|In this article:|
|At a glance: Citibank, N.A.|
|Web-based training vendors|
|Lessons learned about intranet training|
To Austin Zullo, it was a perfect union. As architect of training programs for Citibank's newly minted E-Citi division, part of New York City-based Citigroup Inc., which carries out the organization's e-banking and e-commerce initiatives, Zullo needed an easy, high-tech way to get learning materials and courses on professional development into the hands of the 1,200 employees of the banking giant's Internet operations. These courses included productivity software and programming as well as management training. With Web-based training programs starting to appear on the market, what could be a more natural fit for modern professionals already immersed in the dot-com world? If only it could be that simple. Zullo had tried Web-based training once before in the early 1990s for Citibank's telecommunications division. Rather than enjoying a smooth ride, though, the effect of courses distributed over the network was more like bouncing around in a jalopy: There were fits and starts followed by the screech of brakes. After stumbling over issues of bandwidth and desktop PC configuration, a couple of pilot programs had shown promise. But they eventually sputtered when the training software balked at crossing the WAN links connecting multiple locations. But Zullo continued to dream big over the pairing of education and the Net. His real goal was to run professional development programs smoothly and securely right over E-Citi's intranet--no physical telecomm connections, no breach of the firewall--so employees could improve their skill sets.
No way, according to what vendors showed him. Until this spring, the software Zullo looked at couldn't meet corporate security needs (i.e., the firewall issue) and wasn't able to run effectively over the multi-site network. But Zullo held out, and last April, he unveiled E-Citi Learning and Professional Development, an all-intranet Web site with a roster of 70 online courses. Running on a simple Pentium server, the 50-course cyber-curriculum of so-called soft skills-such as team building, leadership, and interpersonal relations--comes from SkillSoft Corp., a Nashua, N.H., software company. NETg, the Naperville, Ill., subsidiary of Harcourt Inc., supplies the other 20 classes in productivity software. The site went live after a one-month implementation period and gets close to 150 site visits a month, according to Zullo, as E-Citi employees peruse three- to four-hour classes in Windows and Java, as well as primers on the fundamentals of customer service or the elements of marketing strategy. The most popular course so far? "Meetings and Negotiations," which is one of the toughest classes to get employees to sign up for because they tend to think soft skills aren't all that important, says Zullo, who is based in New York City.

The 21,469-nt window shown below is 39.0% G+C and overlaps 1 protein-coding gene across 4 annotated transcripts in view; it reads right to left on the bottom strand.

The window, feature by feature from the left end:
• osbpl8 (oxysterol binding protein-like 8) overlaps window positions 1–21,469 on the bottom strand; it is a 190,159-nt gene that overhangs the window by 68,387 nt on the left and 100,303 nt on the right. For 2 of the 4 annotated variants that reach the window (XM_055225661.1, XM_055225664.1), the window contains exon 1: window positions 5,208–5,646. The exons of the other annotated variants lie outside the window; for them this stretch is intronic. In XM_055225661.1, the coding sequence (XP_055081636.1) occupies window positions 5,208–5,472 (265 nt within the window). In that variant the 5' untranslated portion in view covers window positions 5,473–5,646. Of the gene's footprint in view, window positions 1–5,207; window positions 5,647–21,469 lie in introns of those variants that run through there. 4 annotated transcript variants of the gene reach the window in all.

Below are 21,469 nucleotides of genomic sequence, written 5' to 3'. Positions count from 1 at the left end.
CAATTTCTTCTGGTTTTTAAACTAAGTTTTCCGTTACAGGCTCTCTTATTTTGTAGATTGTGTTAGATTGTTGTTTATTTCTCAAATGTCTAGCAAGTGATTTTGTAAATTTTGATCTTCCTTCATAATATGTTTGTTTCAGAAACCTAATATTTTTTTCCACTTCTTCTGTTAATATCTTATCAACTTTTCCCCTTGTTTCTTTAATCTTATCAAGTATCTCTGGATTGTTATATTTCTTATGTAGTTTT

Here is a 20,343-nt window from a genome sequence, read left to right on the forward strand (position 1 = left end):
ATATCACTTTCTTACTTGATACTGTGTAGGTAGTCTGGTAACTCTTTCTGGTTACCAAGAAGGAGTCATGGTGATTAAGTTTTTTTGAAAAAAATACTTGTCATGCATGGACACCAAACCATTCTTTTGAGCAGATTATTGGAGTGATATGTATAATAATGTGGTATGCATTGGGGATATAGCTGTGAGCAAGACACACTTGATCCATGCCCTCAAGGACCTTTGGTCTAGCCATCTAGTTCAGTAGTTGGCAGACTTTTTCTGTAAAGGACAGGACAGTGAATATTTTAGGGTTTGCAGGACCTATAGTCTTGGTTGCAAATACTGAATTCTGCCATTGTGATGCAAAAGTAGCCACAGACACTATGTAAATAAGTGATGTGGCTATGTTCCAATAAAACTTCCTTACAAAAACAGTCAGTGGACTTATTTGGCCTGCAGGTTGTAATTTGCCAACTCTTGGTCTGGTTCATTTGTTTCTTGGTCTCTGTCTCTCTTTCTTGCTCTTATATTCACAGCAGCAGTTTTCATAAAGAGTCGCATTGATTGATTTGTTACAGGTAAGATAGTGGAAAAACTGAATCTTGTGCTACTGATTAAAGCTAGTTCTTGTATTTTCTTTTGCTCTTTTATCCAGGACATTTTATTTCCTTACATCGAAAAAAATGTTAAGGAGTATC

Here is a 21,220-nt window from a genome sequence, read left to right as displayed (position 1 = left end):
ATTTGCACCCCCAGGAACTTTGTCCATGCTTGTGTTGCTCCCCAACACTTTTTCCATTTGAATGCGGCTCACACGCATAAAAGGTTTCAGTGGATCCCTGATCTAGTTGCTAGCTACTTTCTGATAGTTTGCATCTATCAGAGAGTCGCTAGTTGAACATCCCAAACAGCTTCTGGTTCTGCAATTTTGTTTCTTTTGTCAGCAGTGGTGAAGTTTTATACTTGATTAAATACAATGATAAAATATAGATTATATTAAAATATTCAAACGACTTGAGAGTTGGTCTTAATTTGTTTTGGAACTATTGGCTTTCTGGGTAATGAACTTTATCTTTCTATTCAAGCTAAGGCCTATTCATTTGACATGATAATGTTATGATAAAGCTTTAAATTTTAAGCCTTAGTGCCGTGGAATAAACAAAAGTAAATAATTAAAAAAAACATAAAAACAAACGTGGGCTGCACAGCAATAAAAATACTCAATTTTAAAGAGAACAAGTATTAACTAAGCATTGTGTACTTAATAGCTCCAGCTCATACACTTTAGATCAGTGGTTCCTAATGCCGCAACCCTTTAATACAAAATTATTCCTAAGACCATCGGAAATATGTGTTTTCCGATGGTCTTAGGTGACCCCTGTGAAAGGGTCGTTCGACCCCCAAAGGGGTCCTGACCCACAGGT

It won't be long before more companies begin adopting the intranet-style learning program that E-Citi has honed. Over the next few years, because of its cost effectiveness and easy rollout, Web training is expected to grab the lion's share of the market for Internet-based learning, edging out CD-ROM, satellite delivery, and tape, according to market-research firm International Data Corp. of Framingham, Mass. But the nascent market is still a mishmash of vendor offerings, with no clear leaders in the categories of training content, delivery technologies, and support and services, according to Colleen Shutrump, senior analyst for IDC's training research group.
Shutrump expects soft-skills training to lead to more innovation in online teaching methods. "IT training is IT training: There isn't much differentiation," she says. "But when someone is learning coaching or communications, there's tremendous opportunity for innovation in course techniques, mentoring, testing, case studies, simulations--different kinds of learning tools."
A new way of work and business
After four decades in traditional employee training, Zullo knows what works and what doesn't--kind of. Classic classroom teaching will always be an important component of training. "But it's not the only one," he says. "Just as Web-based training isn't the only way. To me, they're symbiotic. You can't have one without the other." To serve a mobile workforce, training has to be available anytime, anywhere, he theorizes. As head of training for Citibank's telecom division with employees in 30 countries, Zullo's early Web-based training efforts were unsuccessful. "The system kept crashing, and a lot of people didn't have the bandwidth." He wound up handing out the training programs on CD-ROM.
When Citibank launched E-Citi in 1997, Zullo joined as vice president of learning and professional development. The opportunity to create training for the new division, serving a new way of work and business, excited Zullo. "But it was also scary," he recalls. "A lot of these people aren't interested in training. So I had to instill a learning culture." And he had to work fast. "We measure things in Web years," he says, and he calculates that one Web year elapses in the span of three real-time months.